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The Life After #4

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by Joshua Hale Fialkov and Gabo

What else should be expected when the dog is let off his leash? At the end of The Life After #3, The Foreman received permission from God to enter into negotiations with the man downstairs in order to settle the problem of the two rogues messing up everything in purgatory. Certainly, the plot and characters of The Life After have been surprising and exciting thus far, but anticipation for what may come out of these negotiations made waiting for issue four a bit harder than the previous chapters.

There is no questioning whether or not Jude has some special abilities. After cleansing and saving a pile of bodies they stumbled upon inside a mountain, Jude and Hemingway make their way outside only to realize they are somewhere vastly different from where they had entered. This is no longer the sector for individuals who took their own lives. Instead, this section of purgatory is for completely different people. Through some curious conversations from the men in the control room, readers are left to wonder just where the new setting may be. Fialkov’s use of these men as commentary on the events that Jude and Hemingway face has been a very smart and well utilized technique to pair with the ongoing plot. Their comments are able to play for comedy as they callously joke about the different methods of death or other unacceptable life choices used to define and place these souls.

In this issue, in order to figure out just where they may have found themselves, Jude touches one of the men and readers get yet another glimpse at the life of an individual stuck in purgatory. With little to go on, the possibility of what would follow, even if for a brief moment, results in an effective jolt of imagination of what life they are about to see. Fialkov and Gabo then present to the readers the story of a man who makes a tough choice to better his family, even if the actions were not completely innocent. The fallout of these events and the final moments of this glimpse are heavy and bear a harsh reality on the black and white nature of the choices people make in life. There is no rationalizing. While this is not really the focus of the issue, it presents a curious dilemma in the belief system on display. Fialkov does not allow the readers much time to ponder this curiosity as a cleanup crew of seraphim and wraiths approach the two rogues. Before readers are able to witness a grand showdown between a son of God and these agents of the afterlife, the story offers another glimpse, but this one is horrifying. Gabo, in an impressively effective series of panels, depicts the monstrous seraphim encountering and destroying what readers and many may think of when they consider the image of an angel. These “cupids” are dismembered by the seraphim over a few panels. It is unsettling and another reminder that Fialkov and Gabo are not looking to make nice with The Life After.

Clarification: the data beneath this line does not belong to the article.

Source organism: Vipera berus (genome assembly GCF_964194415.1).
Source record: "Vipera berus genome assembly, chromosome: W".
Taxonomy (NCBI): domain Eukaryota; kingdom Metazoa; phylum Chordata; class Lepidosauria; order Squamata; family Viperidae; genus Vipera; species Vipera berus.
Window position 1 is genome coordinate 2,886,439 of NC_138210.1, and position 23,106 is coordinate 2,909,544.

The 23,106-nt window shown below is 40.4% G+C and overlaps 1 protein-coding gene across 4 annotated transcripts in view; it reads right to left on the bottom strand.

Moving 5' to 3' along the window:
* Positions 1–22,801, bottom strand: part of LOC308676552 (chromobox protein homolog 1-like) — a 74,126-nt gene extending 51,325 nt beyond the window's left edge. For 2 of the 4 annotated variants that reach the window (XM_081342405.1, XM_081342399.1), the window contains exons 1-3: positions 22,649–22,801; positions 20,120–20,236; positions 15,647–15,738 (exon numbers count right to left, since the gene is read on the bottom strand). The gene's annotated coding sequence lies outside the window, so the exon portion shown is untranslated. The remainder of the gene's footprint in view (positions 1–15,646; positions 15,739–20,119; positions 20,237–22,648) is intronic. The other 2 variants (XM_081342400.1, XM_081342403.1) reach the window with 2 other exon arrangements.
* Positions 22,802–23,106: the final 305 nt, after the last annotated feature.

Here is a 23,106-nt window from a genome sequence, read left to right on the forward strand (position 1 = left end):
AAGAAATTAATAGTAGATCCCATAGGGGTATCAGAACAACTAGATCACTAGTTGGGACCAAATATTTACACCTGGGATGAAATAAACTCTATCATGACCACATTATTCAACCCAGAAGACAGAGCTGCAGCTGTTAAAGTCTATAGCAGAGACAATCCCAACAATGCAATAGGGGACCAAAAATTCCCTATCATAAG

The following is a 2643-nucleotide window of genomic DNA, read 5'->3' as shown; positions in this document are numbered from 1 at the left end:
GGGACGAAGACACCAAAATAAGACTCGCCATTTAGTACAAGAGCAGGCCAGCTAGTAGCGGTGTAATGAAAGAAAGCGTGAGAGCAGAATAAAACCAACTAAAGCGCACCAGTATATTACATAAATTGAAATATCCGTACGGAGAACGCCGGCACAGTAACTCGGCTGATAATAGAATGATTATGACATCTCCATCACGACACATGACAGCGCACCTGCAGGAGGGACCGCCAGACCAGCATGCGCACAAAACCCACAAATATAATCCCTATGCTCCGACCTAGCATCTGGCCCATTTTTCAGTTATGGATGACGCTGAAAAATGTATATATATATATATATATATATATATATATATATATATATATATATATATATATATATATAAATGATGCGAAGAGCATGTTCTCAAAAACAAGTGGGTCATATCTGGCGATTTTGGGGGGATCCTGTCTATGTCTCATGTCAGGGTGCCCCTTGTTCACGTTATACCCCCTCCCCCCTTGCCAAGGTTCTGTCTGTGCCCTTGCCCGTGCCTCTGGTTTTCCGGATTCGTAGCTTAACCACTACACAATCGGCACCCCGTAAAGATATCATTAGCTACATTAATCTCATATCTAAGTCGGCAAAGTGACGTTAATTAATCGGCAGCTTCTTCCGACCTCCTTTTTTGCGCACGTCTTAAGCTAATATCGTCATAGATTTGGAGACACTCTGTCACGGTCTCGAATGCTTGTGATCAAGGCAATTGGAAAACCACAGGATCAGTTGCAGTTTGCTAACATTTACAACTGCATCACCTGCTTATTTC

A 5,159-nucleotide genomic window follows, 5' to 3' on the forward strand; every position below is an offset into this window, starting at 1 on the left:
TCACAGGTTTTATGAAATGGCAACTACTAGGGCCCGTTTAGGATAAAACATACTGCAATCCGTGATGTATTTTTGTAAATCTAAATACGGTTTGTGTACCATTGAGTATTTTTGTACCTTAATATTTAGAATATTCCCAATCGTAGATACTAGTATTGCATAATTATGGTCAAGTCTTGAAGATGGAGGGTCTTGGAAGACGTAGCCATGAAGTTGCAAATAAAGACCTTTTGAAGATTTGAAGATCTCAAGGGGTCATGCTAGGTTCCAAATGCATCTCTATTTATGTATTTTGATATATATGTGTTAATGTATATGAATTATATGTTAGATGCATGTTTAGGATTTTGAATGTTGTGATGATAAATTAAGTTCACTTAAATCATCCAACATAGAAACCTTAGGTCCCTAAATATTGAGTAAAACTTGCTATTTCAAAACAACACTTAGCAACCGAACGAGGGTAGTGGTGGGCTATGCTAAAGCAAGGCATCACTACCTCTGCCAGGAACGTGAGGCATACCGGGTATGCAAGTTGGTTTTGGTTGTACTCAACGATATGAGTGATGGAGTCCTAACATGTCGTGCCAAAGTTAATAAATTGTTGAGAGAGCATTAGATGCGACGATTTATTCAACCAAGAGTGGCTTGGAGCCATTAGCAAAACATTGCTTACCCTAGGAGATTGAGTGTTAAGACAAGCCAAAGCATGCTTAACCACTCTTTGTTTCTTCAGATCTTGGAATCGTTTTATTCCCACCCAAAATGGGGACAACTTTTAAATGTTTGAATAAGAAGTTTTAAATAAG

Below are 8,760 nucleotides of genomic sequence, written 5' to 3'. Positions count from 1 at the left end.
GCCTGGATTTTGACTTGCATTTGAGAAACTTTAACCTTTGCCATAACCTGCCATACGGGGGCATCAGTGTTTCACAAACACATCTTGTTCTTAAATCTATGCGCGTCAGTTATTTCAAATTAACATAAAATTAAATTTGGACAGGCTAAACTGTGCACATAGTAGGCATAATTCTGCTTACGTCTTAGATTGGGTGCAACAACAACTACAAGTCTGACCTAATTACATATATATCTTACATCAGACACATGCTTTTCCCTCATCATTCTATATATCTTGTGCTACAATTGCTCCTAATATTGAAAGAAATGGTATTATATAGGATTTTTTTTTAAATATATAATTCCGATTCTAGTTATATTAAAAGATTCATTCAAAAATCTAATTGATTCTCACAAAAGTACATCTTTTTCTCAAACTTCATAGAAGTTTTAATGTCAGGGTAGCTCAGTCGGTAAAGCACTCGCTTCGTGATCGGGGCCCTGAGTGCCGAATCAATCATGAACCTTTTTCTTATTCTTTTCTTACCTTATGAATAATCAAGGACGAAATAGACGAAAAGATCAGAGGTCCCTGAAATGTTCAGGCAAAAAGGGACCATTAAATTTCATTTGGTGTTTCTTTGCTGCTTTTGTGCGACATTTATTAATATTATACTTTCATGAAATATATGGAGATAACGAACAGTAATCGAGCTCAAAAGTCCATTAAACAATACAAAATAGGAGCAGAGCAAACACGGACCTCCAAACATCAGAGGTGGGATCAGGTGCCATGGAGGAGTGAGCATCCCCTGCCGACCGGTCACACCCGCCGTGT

It is here, just beyond the midpoint of the issue, that the story returns to where the previous issue left its audience and the promise it made. Certain doors should not be opened and they are likely to bring out a force that decides for itself. The Foreman, who is shown sitting at his desk in a very plain office and sharpening pencil after pencil, is suddenly disrupted by a creature from below. The phone call about nearly capturing Jude and Hemingway has come too late and he cannot call off the help he had enlisted. The Consultant, as she calls herself, makes a grand entrance and Gabo’s decision on her general depiction and physicality is both unexpected and fantastic. As with each of the designs by the artist in this book, once again the decision and unveiling of a new character lands rather well and this sequence promises some fantastic stories to come.

But it would be too telegraphed and expected for Fialkov and Gabo to simply deliver on the promise they teased last issue. In the final moments of The Life After #4 the series takes a very unexpected turn, and the possibilities expand yet again. While the first three issues of the book have been fun, the new territory that Fialkov and Gabo touch on in issue four provide insight into just how quickly this premise can grow and it makes the anticipation for the next chapter even greater.

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